A bright spot in the otherwise dreary news coming out of Green Bay following the Packers’ Monday night loss at Minnesota is rookie linebacker Clay Matthews, who stripped Vikings’ running back Adrian Peterson late in the second quarter and ran the ball back for a 42-yard, game-tying touchdown – his first NFL score.
Matthews also recorded two solo tackles Monday night, and was an outside presence on the defensive line as the Packers held Peterson, the league’s leading rusher in 2008, to just 55 yards.
“I thought we did a fantastic job,” Matthews told the Star Tribune following the game. “The thing about him is you really can’t let him get going. … We did a good job of shutting him down.”
Unfortunately, the Packers did nothing to shut down Minnesota’s passing attack and shot themselves in their collective feet with costly turnovers and too many penalties, leading to a 23-30 defeat.
Still, Matthews, the second of the Packers’ 2009 first-round draft picks behind defensive tackle B.J. Raji, is starting to make his mark defensively. He began the season backing up Brady Poppinga at right outside linebacker, but is now rotating in for about half of those reps. He recorded his first career sack in the Packers’ embarrassing home loss to Cincinnati, knocking Carson Palmer for a loss of nine in Week 2, and has five total tackles on the season – all of them solo.
Matthews earned second-team All-Pac-10 honors as a senior at USC in 2008. He appeared in 50 career games, including 10 starts and four consecutive Rose Bowls and was selected as USC’s Co-Special Teams Player of the Year in each of his final three seasons.
Matthews path to the NFL was not a typical one. A third-generation NFL player, Matthews is the son of Cleveland Browns’ linebacker Clay Matthews Jr., who played 19 seasons before retiring in 1993, and the grandson of Clay Sr., who played defensive end for the San Francisco 49ers in the 1950s.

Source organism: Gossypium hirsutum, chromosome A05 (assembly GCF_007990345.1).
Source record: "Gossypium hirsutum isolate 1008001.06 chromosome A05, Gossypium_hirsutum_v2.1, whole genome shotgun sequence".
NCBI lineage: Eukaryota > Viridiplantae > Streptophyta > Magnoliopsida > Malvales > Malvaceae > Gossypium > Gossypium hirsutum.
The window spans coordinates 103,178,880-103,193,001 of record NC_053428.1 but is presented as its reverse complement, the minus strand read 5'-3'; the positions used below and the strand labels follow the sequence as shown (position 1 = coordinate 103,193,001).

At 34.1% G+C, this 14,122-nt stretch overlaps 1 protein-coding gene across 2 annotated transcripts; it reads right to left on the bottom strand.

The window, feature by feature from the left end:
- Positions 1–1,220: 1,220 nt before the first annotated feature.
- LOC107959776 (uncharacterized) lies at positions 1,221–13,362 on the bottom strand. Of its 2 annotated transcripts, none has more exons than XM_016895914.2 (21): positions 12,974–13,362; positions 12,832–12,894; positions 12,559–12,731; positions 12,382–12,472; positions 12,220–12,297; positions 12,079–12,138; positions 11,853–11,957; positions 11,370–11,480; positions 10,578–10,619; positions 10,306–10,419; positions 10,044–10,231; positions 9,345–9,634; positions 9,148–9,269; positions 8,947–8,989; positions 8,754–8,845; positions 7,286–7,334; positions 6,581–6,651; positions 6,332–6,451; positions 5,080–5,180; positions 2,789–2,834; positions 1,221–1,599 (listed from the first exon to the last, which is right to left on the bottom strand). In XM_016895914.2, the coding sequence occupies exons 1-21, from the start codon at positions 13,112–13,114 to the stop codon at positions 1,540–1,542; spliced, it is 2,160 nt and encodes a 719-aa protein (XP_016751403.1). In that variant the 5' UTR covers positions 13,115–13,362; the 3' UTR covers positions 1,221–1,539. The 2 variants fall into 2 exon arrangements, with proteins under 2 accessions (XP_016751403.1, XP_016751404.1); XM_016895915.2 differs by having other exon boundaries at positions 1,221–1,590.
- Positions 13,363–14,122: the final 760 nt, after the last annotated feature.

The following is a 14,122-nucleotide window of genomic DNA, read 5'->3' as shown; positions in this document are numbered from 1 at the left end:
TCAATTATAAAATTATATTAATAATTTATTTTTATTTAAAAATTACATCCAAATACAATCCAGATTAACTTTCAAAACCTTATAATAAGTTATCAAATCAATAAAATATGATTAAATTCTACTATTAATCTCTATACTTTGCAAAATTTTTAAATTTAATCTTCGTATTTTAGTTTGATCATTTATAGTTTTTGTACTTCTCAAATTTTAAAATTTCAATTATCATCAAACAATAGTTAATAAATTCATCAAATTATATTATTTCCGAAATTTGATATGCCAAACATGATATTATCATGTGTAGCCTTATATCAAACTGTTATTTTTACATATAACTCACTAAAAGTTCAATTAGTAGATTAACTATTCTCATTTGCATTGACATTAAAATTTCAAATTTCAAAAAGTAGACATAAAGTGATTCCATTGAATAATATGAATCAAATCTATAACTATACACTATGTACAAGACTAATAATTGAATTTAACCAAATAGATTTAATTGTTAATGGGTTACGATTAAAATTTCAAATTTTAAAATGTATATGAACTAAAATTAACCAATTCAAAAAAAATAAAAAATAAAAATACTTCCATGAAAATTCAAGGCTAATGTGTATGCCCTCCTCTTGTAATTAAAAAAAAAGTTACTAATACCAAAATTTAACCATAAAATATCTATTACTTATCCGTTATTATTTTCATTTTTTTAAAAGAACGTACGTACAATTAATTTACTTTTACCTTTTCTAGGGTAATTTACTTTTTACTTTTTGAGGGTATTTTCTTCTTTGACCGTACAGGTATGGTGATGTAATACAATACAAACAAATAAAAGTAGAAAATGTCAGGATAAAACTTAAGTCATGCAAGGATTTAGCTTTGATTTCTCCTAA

That kind of pedigree might make you think he’s led a charmed life, but Matthews had to fight from the beginning of his college career as a 205-pound walk-on at USC.
“I ended up at USC because plain and simple, I didn’t have any offers coming out of high school,” Matthews said. “I was undersized as a junior and I didn’t even start and my dad was the D-coordinator. That alone speaks volumes about where I have come from. As a senior, I put on some weight and grew a couple of inches, but I was only recruited by (junior colleges) and I-AA schools.”
After spending three seasons as primarily a special-teams contributor for the Trojans, Matthews cracked the starting lineup on a talented defense as a senior in 2008, opening up the final 10 games at right end. He earned second-team All-Pac-10 honors with 56 tackles, including nine for losses, and 4.5 sacks, more than doubling his combined stats from his first three seasons.
“He’s always on his feet,” Packers GM Ted Thompson said of Matthews when he was drafted. “He has great hips and balance. He can use his hands effectively against offensive linemen and running backs. He can run. He had a great 40 at the combine. He can move in space. He can do the things that anybody looks for in a defensive player.
“And we did study the USC boys quite a bit just because there were a lot of them. Even when you are watching somebody else, all of a sudden you go, ‘Was that No. 47 again?’ He just makes a lot of plays.”
As an outside linebacker, Matthews is an integral part of Dom Capers’ 3-4 defense and was brought in to make big plays. He’s starting to show that potential, and it will be fun to watch him continue to develop as the season continues.